Justine Smith, the last of the line up, is as rough as they come.  Her cut-throat wit is so offensive and bawdy it holds everyone in a steady state of agonised laughter. Why, I found myself asking, is it so deliciously wonderful to hear sexist, rude jokes from a woman like this, when I find them intolerable, by and large, when told by male comedians?

First there’s the obvious truth that Smith is a great performer; she pulls jokes out with a grace that’s almost lackadaisical, she’s such an old hand. Second, I am a woman and there’s undoubtedly some joy in seeing my own kind up there bashing the opposite sex. But the audience was full of men guffawing loudly too.

Is it, rather, that women comedians are still pushing the envelope somehow with their sexist jokes and jokes about sex?  With men, it’s all been done before – too many times.  Bring us something new.  But with women – there’s still something distinctly, and wonderfully, shocking about seeing a woman arrange herself on stage, legs splayed, doggie-style and file her nails while miming being ‘rooted’ from behind – a Justine Smith specialty that one.

For Penny Ashton "rooting" and "pashing" are also topics of choice, though she ventures into themes of alcoholism and linguistics and has two musical interludes: one ukulele (for ukulele obsessed Wellingtonians, apparently) and the other hip-hop. Her routine is satisfyingly rounded out with a great deal of irony, and this gives weight and a sense of reflection to her upbeat stories.  Like most of the night’s Divas she mentions her boobs a lot, too.

Jan Maree and Hannah Gadsby appear to be the ladies most naturally imbued with the gift of the gab.  Their pure, energetic chatter is ample to keep the audience roused. The way both comedians relax into their respective performances and seem at great peace with their role on stage comes in welcome contrast to other less confident acts on the night. Interestingly, women’s hair – bush hair, armpit hair, mo’ hair – is a strong thread for both routines. Maree approaches it with a flippant and even arrogantly charming gusto. In contrast, Gadsby dishes out her droll observations with a slow and measured wit.  Both contribute to a wonderfully reaffirming discourse on the nature of womanhood and the role (or absence) of men and the role (or absence) of hair in self-definition.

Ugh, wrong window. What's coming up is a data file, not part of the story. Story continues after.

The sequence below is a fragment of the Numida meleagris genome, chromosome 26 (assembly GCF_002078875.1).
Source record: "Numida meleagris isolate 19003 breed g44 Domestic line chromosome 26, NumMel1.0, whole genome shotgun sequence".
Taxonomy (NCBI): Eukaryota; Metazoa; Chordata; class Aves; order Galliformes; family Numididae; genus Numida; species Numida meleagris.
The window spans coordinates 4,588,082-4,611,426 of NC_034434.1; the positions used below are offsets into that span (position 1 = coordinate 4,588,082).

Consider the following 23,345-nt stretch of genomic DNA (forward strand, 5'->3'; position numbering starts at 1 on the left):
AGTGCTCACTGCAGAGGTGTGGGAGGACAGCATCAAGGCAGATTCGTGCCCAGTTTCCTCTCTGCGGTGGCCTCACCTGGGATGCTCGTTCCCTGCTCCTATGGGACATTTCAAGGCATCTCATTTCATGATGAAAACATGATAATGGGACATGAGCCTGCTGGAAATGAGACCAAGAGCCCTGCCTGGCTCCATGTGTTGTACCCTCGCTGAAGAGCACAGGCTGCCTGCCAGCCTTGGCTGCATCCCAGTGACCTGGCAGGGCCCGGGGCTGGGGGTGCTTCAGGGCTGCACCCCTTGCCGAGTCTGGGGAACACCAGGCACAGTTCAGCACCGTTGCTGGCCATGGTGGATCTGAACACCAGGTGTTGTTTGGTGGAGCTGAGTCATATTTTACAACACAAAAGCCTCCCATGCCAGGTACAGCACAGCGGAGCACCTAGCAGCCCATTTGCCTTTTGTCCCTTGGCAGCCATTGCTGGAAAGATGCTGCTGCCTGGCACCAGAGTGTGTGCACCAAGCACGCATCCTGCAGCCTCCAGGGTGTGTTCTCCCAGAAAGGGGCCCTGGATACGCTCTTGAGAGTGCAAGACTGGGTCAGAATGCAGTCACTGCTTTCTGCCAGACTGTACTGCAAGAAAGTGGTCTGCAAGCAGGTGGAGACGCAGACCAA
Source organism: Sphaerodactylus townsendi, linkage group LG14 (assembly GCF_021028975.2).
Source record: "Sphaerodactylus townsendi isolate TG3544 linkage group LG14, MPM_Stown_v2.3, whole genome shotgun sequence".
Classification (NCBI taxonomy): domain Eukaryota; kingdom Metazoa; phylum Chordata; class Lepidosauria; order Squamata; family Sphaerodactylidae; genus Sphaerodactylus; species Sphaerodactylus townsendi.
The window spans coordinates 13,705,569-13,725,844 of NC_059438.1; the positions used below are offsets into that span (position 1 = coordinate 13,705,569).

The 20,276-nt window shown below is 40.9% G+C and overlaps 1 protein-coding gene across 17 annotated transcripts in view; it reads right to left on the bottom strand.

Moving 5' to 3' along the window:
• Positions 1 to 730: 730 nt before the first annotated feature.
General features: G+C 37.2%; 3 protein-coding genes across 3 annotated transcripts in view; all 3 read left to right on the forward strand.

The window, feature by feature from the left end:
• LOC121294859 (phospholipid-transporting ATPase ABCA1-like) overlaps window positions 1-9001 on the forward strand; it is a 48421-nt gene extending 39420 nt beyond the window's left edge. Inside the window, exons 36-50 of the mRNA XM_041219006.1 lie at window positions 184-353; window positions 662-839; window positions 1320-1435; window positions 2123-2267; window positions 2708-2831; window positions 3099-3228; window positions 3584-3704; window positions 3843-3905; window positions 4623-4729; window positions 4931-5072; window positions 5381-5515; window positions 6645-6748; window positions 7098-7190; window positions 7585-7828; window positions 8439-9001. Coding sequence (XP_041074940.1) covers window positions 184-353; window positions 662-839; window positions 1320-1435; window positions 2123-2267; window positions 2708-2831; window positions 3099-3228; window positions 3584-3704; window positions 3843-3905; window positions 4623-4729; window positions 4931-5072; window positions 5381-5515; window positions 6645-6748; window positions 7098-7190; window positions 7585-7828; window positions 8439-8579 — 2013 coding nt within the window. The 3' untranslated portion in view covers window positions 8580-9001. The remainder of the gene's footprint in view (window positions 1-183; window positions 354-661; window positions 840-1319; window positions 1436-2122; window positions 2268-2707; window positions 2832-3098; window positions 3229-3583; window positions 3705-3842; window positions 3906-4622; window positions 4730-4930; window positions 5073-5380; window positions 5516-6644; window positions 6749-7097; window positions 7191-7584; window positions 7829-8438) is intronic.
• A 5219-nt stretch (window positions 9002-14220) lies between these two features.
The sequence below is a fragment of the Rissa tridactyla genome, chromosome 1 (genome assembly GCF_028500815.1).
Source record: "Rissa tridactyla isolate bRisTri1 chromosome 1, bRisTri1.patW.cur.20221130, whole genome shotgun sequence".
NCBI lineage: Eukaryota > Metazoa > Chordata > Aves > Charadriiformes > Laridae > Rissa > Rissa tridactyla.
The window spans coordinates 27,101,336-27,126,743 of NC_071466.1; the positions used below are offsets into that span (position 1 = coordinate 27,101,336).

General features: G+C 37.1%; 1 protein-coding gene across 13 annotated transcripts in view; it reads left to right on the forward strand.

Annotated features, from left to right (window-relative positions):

There is, in fact, an undercurrent of raunchy nouveau feminism throughout much of Comedy Divas.  And it is nouveau feminism with the best of both feminist worlds – sexy high heels and cute dresses combined with sexual assuredness and demonstrative, confident attitudes.  All this is helped along by the fact that these women stand ups are, mostly, "mature" (as they keep reminding us) and have obviously fought a few battles to get where they are. 

In addition to being a superb night out, Comedy Divas is a step in the right direction towards giving a solid two finger salute to anyone who dares doubt the mighty wit of women and their deserved place in the world of comedy. 
For more production details, click on the title above. Go to Home page to see other Reviews, recent Comments and Forum postings (under Chat Back), and News.


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A great night – unless you are slender?

Review by Joanna Davies 11th May 2009

Mother’s Day was the perfect date for the theatre-filling cabaret of chick comedy, The Comedy Divas. There wasn’t an ironing board, recipe book, or pot-scourer in sight – the evening was all about celebrating women and humouring men (however you choose to interpret that).

Glaswegian Janey Godley was the MC and she was the perfect choice. Her ability to draw a crowd in and keep them entertained is remarkable and the audience would have been quite happy if she’d had the stage for the whole 2 ½ hours. She admitted to having consumed too many gins, getting too little sleep and entertaining too many children at Stand Up for Kids, yet still she sparkled. Teach me how, Janey!